- Blacklists of mail server IP addresses or domains or email addresses may be used
- Content may be evaluated against libraries of content reported as spam
- The message is either bounced, deleted, quarantined, grey listed or accepted based on rules
- â€‹Messages can be lost if quarantine is not watched
- Valid messages may be caught as "false positives" for spam content
- Grey listed addresses may cause mail to be delayed temporarily
- If accepted, the message is saved until the recipient checks for the mail
- â€‹A file server must be up and running with enough disk space
- A database server must be up and running with enough disk space
- The recipient's mail client checks mail with either POP or IMAP
- The incoming mail server setting must be correct (like mail.whatever.com)
- POP removes messages from the sever (depending on settings)
- IMAP keeps a copy of messages on the server until deleted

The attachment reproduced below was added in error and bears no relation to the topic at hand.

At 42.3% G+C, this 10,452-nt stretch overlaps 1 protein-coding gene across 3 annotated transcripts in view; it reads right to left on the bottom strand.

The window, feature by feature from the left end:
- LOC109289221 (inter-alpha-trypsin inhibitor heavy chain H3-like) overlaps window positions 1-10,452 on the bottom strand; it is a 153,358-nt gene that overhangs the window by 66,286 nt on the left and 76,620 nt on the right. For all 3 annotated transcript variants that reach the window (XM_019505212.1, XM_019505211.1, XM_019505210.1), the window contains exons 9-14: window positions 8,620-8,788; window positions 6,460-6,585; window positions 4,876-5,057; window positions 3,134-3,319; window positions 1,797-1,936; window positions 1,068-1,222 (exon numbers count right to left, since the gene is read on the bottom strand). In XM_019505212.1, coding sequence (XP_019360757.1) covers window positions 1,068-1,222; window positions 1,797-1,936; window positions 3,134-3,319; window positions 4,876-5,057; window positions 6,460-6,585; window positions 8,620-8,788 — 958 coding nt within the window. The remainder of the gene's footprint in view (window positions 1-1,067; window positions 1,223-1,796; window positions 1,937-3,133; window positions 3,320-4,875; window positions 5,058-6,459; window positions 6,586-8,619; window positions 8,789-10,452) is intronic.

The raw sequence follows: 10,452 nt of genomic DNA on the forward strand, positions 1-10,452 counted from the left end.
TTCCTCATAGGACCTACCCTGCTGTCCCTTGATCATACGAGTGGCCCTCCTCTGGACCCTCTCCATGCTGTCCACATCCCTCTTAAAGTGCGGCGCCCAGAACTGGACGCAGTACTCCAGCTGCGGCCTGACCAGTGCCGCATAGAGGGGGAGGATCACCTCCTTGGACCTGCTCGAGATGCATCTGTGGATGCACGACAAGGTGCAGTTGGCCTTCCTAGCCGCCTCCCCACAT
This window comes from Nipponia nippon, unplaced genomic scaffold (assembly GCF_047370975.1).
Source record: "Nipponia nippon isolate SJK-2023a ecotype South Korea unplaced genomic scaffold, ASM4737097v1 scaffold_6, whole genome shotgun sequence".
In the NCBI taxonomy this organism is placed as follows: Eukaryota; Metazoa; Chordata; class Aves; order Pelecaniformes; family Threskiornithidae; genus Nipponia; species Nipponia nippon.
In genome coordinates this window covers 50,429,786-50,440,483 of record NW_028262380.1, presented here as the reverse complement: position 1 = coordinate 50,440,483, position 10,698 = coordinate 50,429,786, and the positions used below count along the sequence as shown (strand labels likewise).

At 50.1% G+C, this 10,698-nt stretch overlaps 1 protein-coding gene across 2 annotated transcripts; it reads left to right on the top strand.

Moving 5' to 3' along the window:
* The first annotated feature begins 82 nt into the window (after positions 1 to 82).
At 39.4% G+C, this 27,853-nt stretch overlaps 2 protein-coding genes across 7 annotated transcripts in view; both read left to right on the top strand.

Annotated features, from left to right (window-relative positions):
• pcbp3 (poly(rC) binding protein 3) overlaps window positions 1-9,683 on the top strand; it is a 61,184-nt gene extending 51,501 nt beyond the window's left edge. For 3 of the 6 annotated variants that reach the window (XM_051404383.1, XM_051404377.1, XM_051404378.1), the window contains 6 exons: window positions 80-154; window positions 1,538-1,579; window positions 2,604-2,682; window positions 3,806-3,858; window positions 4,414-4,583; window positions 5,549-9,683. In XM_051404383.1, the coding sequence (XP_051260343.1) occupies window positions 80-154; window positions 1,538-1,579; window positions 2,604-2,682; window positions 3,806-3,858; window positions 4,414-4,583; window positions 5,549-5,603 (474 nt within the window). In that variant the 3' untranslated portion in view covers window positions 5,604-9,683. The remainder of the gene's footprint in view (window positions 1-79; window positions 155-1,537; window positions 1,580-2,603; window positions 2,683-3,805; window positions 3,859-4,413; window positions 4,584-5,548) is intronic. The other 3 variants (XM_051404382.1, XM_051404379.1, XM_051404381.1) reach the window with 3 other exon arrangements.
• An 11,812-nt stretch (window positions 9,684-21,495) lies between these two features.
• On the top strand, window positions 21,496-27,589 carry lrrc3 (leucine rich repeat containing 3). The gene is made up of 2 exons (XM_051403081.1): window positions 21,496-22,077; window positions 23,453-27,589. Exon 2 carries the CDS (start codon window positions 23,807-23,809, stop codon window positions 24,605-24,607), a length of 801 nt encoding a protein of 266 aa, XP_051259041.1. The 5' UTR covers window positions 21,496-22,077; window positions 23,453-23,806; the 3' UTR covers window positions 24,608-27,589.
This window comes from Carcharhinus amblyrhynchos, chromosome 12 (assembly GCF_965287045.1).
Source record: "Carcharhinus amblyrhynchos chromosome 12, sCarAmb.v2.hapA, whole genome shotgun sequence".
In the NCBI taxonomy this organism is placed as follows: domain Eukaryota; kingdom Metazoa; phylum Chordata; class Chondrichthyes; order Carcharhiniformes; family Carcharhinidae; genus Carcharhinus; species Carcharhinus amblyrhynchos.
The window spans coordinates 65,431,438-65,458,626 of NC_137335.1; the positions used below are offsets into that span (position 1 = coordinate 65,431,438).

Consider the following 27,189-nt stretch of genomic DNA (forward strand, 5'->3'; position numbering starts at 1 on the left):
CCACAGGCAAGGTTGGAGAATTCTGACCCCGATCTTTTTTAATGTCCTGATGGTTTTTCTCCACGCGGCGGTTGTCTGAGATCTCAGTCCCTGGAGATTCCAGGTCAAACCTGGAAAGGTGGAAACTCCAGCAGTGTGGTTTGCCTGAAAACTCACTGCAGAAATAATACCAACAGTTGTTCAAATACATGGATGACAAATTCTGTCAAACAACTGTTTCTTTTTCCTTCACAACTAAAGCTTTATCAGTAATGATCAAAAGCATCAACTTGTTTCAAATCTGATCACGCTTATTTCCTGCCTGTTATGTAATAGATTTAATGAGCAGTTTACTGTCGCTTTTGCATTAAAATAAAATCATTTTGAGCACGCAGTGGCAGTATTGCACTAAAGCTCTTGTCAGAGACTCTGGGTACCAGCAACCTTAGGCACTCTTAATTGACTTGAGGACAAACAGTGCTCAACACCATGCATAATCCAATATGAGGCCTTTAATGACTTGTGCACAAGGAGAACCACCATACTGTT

- The mail client must use a valid username and password
- If too many password failures occur, the IP of the mail client may be blacklisted
- The mail is delivered to the recipient's mail client
- The message may end up in a junk mail folder
So by my count, there are 31 potential things that can go wrong with email identified here. I'll be we missed a whole lot of others, so if you can think of some more, add your comment.
If you'd like to talk with us about email hosting, spam filtering, web hosting, virtual servers or anthing related to web design, programming or getting found on search engines, please give us a call at 877.397.7605 or contact 111 Web Studio for more information.